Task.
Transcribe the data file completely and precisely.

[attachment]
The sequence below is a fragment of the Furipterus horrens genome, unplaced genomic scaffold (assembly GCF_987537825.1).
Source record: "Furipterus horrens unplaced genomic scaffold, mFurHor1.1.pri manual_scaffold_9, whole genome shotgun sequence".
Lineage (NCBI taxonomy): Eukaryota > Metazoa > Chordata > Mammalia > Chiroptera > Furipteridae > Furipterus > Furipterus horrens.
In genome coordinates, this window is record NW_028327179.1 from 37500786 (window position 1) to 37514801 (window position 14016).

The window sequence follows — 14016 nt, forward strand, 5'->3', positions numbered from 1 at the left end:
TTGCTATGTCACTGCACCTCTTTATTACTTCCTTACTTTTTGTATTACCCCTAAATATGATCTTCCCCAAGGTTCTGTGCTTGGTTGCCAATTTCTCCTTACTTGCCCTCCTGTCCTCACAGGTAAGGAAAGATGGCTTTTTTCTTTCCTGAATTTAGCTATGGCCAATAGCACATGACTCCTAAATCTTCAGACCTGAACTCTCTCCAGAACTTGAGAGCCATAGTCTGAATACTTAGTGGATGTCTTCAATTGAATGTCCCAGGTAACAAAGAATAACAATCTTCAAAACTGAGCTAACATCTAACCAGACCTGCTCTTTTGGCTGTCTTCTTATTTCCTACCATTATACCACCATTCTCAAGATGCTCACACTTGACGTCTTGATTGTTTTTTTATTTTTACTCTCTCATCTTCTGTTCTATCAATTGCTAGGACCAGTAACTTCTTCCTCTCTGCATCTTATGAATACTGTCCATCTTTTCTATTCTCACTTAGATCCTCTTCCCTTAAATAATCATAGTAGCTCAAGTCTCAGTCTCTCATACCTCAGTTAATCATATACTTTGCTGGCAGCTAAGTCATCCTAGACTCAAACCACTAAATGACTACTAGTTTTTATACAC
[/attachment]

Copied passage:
The sequence below is a fragment of the Furipterus horrens genome, unplaced genomic scaffold (assembly GCF_987537825.1).
Source record: "Furipterus horrens unplaced genomic scaffold, mFurHor1.1.pri manual_scaffold_9, whole genome shotgun sequence".
Lineage (NCBI taxonomy): Eukaryota > Metazoa > Chordata > Mammalia > Chiroptera > Furipteridae > Furipterus > Furipterus horrens.
In genome coordinates, this window is record NW_028327179.1 from 37500786 (window position 1) to 37514801 (window position 14016).

The window sequence follows — 14016 nt, forward strand, 5'->3', positions numbered from 1 at the left end:
TTGCTATGTCACTGCACCTCTTTATTACTTCCTTACTTTTTGTATTACCCCTAAATATGATCTTCCCCAAGGTTCTGTGCTTGGTTGCCAATTTCTCCTTACTTGCCCTCCTGTCCTCACAGGTAAGGAAAGATGGCTTTTTTCTTTCCTGAATTTAGCTATGGCCAATAGCACATGACTCCTAAATCTTCAGACCTGAACTCTCTCCAGAACTTGAGAGCCATAGTCTGAATACTTAGTGGATGTCTTCAATTGAATGTCCCAGGTAACAAAGAATAACAATCTTCAAAACTGAGCTAACATCTAACCAGACCTGCTCTTTTGGCTGTCTTCTTATTTCCTACCATTATACCACCATTCTCAAGATGCTCACACTTGACGTCTTGATTGTTTTTTTATTTTTACTCTCTCATCTTCTGTTCTATCAATTGCTAGGACCAGTAACTTCTTCCTCTCTGCATCTTATGAATACTGTCCATCTTTTCTATTCTCACTTAGATCCTCTTCCCTTAAATAATCATAGTAGCTCAAGTCTCAGTCTCTCATACCTCAGTTAATCATATACTTTGCTGGCAGCTAAGTCATCCTAGACTCAAACCACTAAATGACTACTAGTTTTTATACAC